Again we are talking societal deadweight cost and economic inefficiency. Clearly the south was able to "afford" Jim Crow, just like they afforded slavery, but there was a economic (and moral and other) costs associated with it. That dosn't mean the cost was not there. The other flaw is not all of the minorities are the poorest of the poor. In a market economy one expects the poor to be able to afford less (duh), but what discrimination does is says that no matter what your resources are you don't get to participate in society on an equal footing. So the ambitious lower middle class black with a great business plan and plenty of motivation faced huge barriers to starting their own business (for example), this hurts the black potential business man but it also hurts everyone because there are fewer such businesses. Economies thrive from innovation and by making it harder for x% of the [population to innovate the economy is shooting itself in the foot.
   914. Bitter Mouse Posted: January 11, 2013 at 09:48 AM (#4344860)
No, I have no interest in retracting that statement. How long should oppressed people wage a non-violent campaign to win the "admiration" of their oppressors?
We weren't debating cost; we were debating the efficacy of using guns to achieve an objective vs. using non-violent means.


So Joe thinks that Jim Crow should have been fought with guns. That Gandhi was wrong and they should have used guns. And that South Africa is a failure post aparteid because they did not use enough guns and everythign would have gone better if only they had not dabbled in trying to get the admiration of the oppressors?

As hard as I try I just can't believe this is a serious opinion. Joe if you honestly believe all that then please affirm and I will discuss, otherwise I am going with either minor stroke or trolling.

On to more sane opinions ...
If the white people in the United States were concertedly and monolithically determined to oppress that oppressed class, it would have stayed oppressed—as long as they were so determined, anyway. Of course, that doesn't satisfy our craving for casting all conflict in good v. evil, white hat/black hat, terms. So ideal, mythic, even romantic, narratives arose.


Well yeah. I think I said (and if I didn't, I should have) that non-violence really only works if there is a moral high ground to take. Basically when the ideals of a society can be shown to be in conflict with the reality of that society. Violence ruins that message, which is why it is critical that it be non-violent protest.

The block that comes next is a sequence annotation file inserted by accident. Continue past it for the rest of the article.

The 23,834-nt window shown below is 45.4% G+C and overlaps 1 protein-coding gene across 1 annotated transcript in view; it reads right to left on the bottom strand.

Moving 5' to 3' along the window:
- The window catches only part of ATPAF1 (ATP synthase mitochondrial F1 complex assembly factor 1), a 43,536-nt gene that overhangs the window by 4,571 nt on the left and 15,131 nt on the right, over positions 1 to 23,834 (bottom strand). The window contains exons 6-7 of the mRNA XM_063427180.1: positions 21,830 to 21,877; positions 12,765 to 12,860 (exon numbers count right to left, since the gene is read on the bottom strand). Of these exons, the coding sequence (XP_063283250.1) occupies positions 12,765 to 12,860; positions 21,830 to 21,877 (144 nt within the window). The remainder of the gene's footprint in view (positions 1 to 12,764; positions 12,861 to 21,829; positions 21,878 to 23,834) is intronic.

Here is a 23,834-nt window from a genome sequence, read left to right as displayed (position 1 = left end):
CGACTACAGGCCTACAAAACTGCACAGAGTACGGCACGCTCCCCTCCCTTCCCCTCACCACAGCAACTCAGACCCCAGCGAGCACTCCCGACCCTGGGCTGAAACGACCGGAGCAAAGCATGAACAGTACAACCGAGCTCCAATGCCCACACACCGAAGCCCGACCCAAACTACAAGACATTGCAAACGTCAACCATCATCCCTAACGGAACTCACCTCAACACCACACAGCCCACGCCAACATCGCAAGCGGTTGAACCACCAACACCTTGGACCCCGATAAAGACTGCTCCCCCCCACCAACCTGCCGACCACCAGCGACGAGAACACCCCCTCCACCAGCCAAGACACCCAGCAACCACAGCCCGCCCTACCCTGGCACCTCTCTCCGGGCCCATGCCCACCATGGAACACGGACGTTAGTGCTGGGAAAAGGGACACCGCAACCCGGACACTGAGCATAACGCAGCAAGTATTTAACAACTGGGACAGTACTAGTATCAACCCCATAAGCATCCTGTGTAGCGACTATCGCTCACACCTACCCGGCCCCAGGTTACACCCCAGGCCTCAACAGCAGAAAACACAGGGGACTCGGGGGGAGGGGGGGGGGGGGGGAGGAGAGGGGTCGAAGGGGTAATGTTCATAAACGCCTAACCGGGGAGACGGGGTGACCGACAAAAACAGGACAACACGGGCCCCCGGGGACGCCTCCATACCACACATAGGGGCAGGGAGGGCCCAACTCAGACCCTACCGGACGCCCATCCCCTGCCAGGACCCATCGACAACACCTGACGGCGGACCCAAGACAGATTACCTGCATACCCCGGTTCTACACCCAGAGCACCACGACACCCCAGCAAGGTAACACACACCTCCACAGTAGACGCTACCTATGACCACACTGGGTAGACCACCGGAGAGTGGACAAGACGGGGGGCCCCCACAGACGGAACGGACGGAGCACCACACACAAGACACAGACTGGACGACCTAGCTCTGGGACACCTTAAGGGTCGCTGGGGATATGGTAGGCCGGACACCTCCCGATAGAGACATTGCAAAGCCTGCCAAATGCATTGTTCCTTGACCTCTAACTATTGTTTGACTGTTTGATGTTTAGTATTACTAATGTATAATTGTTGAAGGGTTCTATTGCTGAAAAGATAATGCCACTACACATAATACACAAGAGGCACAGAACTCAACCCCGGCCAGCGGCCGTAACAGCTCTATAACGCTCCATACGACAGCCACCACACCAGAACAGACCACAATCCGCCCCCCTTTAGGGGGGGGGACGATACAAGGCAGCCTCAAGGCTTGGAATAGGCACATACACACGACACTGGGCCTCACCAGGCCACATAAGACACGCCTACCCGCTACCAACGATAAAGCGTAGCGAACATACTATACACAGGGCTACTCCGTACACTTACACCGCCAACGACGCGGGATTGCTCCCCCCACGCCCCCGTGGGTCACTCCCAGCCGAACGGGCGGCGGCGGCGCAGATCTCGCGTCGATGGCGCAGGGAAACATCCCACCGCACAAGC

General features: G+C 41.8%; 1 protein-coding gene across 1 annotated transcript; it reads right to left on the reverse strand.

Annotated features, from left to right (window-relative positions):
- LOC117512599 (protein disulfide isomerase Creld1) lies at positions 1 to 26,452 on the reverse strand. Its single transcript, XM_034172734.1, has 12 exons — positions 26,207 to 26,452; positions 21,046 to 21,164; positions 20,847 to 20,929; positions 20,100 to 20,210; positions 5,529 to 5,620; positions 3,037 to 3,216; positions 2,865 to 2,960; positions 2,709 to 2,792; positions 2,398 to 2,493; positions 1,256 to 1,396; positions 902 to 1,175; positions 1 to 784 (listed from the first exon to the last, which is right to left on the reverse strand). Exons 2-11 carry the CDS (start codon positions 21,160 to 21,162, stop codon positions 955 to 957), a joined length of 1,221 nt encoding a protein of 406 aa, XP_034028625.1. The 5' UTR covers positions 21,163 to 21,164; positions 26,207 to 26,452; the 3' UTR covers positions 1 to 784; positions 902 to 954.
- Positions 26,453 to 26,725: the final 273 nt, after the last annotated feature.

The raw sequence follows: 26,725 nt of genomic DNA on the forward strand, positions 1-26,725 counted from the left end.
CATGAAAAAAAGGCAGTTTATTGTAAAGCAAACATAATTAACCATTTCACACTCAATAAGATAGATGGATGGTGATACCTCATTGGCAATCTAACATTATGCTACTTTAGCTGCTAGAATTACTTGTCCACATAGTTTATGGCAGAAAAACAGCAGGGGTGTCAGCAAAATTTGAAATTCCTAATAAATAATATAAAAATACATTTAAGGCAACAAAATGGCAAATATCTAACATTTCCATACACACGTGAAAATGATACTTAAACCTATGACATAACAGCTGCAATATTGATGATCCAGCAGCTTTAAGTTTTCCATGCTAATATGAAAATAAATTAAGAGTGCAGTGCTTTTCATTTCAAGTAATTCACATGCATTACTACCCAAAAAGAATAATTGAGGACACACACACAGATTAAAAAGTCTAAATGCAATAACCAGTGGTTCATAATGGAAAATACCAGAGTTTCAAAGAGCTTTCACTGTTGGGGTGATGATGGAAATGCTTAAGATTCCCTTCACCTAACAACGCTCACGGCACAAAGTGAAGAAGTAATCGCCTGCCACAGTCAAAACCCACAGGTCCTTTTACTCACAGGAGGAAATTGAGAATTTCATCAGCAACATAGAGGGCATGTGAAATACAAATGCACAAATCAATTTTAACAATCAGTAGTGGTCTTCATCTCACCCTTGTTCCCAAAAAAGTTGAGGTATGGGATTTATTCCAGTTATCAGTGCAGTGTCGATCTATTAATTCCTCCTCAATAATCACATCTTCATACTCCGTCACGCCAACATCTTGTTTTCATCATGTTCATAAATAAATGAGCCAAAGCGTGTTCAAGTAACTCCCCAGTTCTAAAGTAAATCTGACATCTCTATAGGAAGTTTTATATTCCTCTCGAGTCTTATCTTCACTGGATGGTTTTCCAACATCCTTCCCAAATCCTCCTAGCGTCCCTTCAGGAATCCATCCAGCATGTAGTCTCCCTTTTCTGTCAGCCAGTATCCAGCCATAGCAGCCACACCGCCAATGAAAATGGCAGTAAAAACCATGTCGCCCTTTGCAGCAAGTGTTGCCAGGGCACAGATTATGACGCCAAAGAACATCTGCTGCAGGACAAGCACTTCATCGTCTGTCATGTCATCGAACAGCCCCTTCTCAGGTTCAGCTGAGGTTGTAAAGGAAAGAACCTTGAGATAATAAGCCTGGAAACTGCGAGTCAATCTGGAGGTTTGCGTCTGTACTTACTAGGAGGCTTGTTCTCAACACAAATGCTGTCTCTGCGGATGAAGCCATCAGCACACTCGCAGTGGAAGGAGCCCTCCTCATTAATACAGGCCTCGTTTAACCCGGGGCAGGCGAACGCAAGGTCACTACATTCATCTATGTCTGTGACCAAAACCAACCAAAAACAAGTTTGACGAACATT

If society is unified across its ideals and the reality then such protest will get no where fast (in other words if the US as a whole really did think slavery was a good idea we would still have slavery).

As for me though it fits in very well with my ideals of good vs. evil. There are plenty of white hats to be handed out to those who were oppressed and those of the oppressors who broke with their race and supported them. However, I don't think it crazy to give the loudest accolades to those on the front lines, those who took the greatest risks and the bravest stands - hence my admiration for MLK.
   915. You Know Nothing JT Snow (YR) Posted: January 11, 2013 at 10:05 AM (#4344868)
what exactly were those objectives in iraq that they achieved a few hundred years faster than would have been possible with non-violence?


A presidential photo-op on an aircraft carrier. Mission Accomplished!
   916. Bitter Mouse Posted: January 11, 2013 at 10:20 AM (#4344874)
A presidential photo-op on an aircraft carrier. Mission Accomplished!


Hey now that photo op was like totally non-violent dude (use sufer dude voice).
   917. Rickey! trades in sheep and threats Posted: January 11, 2013 at 11:07 AM (#4344897)
EDIT: Sorry, misread that as delivery. I don't tip anything for take-out unless the service is exceptional.


I tip about the same as you on delivery, and I tip take-out about the same as delivery. Someone took the order on the phone. Someone was working front-of-the-house expo and bagged it up. The bartender took time away from his seated customers to ring me out. None of them were getting page wage/hour, and half of them must tip out the kitchen at the end of the night.
   918. BrianBrianson Posted: January 11, 2013 at 11:18 AM (#4344906)


I have mentioned before that morally, the slaves of the South would have been well within their "natural" rights to drive all whites out of the southern states and start their own country. I also know such an attempt would have been suicidal from their standpoint. So if the southern slaves wanted to remain alive and produce offspring, the best strategies were escape or hunkering down and either waiting for better times or working towards them through slower processes. Decisions made in the face of reality can't always be reflected in strong emotional statements or pithy slogans.


Yes, of course. Guns work great when you have the vast majority of them, and alright when you have an equalish amount. They're #### when you have a handful and the people opposing you have truckfuls. In the last ~50 years, that hasn't been so true. But if the black people in the south took up arms Haiti-style, anytime before WWII, they'd have either been successful, or much more likely, all been massacred. The strategy they pursued was probably the most effective one they could have, if they valued not being slaughtered (which most people do).